Methodist Women's Hospital Receives IBCLC Care Award
The International Board of Lactation Consultant Examiners® (IBLCE®) and International Lactation Consultant Association® (ILCA®) have recognized Methodist Women’s Hospital for excellence in lactation care.
Methodist has received the IBCLC Care Award, which recognizes facilities that hire International Board Certified Lactation Consultant® (IBCLC®) staff and provide a lactation program for breastfeeding families. In addition, Methodist showed that it has completed activities that help protect, promote and support breastfeeding.
Methodist Women’s Hospital is the second hospital in Nebraska to receive the IBCLC award.
“There are so many things associated with a new little baby,” said Ronni Draper, outreach manager at Methodist Women’s Hospital. “It can be a bit overwhelming, and then you begin the breastfeeding process. Our lactation consultants meet with every new mom and make sure this is one area where mom and baby are both feeling comfortable. We want them to be at ease when they are with us, but more importantly when they go home. If not, we are always available. Our services don’t end once you leave the hospital.”
The Methodist Women’s Hospital campus is a breastfeeding-friendly location that promotes the benefits of breastfeeding for mother and baby. Methodist’s 14 certified lactation consultants offer inpatient and outpatient lactation support by phone, by email or via one-on-one meetings. Support groups are also available, as well as information for breastfeeding moms returning to work.
“Facilities that are awarded the IBCLC Care Award have dedicated their efforts to promote and provide a lactation program that makes expert assistance available when the breastfeeding family needs it,” said Roberto Issler, IBCLC chair of the board of IBLCE. “This is achieved through encouraging and informing breastfeeding families about the benefits and management of breastfeeding as well as training health care professionals to assist families achieve their breastfeeding goals.”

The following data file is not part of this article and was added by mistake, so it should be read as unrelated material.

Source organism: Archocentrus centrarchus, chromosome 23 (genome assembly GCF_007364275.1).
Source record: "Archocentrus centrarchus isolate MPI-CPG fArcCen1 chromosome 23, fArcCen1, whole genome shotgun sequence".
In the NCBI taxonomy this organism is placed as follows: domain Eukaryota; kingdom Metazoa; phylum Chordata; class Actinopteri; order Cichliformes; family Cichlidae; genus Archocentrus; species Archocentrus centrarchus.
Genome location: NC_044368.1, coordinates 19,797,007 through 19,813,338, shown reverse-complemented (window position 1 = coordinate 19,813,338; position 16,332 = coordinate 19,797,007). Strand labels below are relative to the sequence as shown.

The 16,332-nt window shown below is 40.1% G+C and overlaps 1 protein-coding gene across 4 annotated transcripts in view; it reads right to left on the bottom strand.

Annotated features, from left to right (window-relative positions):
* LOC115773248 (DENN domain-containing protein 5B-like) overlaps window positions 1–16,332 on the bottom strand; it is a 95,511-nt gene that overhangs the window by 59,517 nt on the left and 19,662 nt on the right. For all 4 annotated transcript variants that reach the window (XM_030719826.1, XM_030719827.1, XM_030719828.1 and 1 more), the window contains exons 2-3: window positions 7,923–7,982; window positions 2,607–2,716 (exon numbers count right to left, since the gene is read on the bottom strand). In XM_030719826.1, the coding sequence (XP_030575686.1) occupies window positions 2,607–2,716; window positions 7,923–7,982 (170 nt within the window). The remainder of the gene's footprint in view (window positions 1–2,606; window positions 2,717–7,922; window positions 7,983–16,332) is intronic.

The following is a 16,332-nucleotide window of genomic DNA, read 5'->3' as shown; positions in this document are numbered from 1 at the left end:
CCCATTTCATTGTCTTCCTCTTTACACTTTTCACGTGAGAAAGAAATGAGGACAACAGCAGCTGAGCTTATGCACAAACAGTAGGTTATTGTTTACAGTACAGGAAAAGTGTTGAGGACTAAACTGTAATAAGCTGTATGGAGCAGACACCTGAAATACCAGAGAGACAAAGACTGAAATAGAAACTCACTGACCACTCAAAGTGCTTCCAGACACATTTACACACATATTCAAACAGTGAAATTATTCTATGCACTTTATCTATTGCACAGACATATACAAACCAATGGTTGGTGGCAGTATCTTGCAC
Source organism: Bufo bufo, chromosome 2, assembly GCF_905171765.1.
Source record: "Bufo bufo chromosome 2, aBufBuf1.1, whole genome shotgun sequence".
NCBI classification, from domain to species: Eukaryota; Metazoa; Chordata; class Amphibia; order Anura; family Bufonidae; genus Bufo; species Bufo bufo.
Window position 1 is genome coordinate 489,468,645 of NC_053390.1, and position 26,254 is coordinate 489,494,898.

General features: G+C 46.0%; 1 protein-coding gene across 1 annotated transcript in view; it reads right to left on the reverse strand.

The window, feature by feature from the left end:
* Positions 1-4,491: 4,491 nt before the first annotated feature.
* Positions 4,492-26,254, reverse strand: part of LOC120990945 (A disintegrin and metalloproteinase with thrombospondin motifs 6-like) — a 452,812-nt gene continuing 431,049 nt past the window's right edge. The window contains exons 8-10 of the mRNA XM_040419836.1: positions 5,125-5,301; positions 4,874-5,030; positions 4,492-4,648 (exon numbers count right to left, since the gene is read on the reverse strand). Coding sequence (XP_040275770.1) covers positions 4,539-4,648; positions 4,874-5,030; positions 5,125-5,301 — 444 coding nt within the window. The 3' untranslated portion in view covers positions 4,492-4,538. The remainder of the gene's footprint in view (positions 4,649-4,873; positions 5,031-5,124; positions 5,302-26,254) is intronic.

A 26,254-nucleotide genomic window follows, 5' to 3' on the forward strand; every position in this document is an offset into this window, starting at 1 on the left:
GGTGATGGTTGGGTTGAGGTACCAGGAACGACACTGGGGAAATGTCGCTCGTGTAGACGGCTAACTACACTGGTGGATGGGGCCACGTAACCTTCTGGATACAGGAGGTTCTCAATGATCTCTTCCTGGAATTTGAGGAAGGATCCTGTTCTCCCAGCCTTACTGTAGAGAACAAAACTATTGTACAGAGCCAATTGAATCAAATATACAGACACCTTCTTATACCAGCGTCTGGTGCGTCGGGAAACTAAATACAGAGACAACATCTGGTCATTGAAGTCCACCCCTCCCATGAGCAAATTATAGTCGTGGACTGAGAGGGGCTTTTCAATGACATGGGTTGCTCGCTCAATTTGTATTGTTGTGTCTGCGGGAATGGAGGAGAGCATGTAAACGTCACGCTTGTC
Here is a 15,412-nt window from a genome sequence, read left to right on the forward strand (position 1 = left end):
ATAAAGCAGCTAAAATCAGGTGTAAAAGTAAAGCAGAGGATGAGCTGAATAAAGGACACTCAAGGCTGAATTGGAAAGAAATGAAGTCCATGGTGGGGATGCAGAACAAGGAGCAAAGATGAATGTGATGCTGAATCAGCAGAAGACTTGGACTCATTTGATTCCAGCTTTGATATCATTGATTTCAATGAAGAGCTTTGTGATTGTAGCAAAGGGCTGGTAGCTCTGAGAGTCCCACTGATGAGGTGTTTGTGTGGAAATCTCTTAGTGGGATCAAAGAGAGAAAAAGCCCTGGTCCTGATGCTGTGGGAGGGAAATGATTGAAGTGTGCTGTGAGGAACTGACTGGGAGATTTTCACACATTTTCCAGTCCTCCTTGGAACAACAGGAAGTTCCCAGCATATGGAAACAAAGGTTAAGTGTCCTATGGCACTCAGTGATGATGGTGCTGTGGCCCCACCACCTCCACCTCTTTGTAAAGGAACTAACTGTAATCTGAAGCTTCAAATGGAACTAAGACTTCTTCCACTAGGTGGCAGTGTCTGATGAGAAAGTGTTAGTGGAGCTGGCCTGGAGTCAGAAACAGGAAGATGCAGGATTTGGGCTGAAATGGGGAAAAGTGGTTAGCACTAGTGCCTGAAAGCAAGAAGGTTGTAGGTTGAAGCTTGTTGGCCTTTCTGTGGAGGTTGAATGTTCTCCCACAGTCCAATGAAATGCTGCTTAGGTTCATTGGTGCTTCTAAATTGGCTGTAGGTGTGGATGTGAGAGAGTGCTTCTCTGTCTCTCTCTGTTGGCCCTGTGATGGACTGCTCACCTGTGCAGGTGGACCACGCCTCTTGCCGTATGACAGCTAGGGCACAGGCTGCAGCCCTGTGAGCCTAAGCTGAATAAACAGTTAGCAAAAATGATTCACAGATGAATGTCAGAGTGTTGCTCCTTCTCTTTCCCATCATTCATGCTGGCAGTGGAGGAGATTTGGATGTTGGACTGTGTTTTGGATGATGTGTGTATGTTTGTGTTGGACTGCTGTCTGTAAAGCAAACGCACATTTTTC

IBCLCs focus on preventive care, so they are available during pregnancy to assess and provide information on how to successfully initiate breastfeeding. They continue that assistance after the baby is born by helping families overcome breastfeeding challenges, providing accurate information and supporting them as their baby grows. They assist families returning to work or school and families facing unusual situations such as breastfeeding more than one baby or nursing a sick or premature infant. They also help train nursing staff to manage basic breastfeeding care.
“IBCLCs work tirelessly in all corners of the globe to help parents provide optimal nutrition to their children,” said Mudiwah A. Kadeshe, president of ILCA. “We are proud to recognize some of these IBCLCs through the IBCLC Care Award, which highlights the significant contributions of IBCLCs to improving global health outcomes at the local level.”
As allied health care professionals with the leading internationally recognized certification for professional lactation services, IBCLC professionals work in hospitals, birthing centers, clinics, public health agencies, private practice, community settings and government agencies. There are currently more than 31,000 such professionals in 110 countries (www.iblce.org). The IBCLC certification program is accredited by the National Commission for Certifying Agencies (NCCA), which represents a mark of quality for certification programs.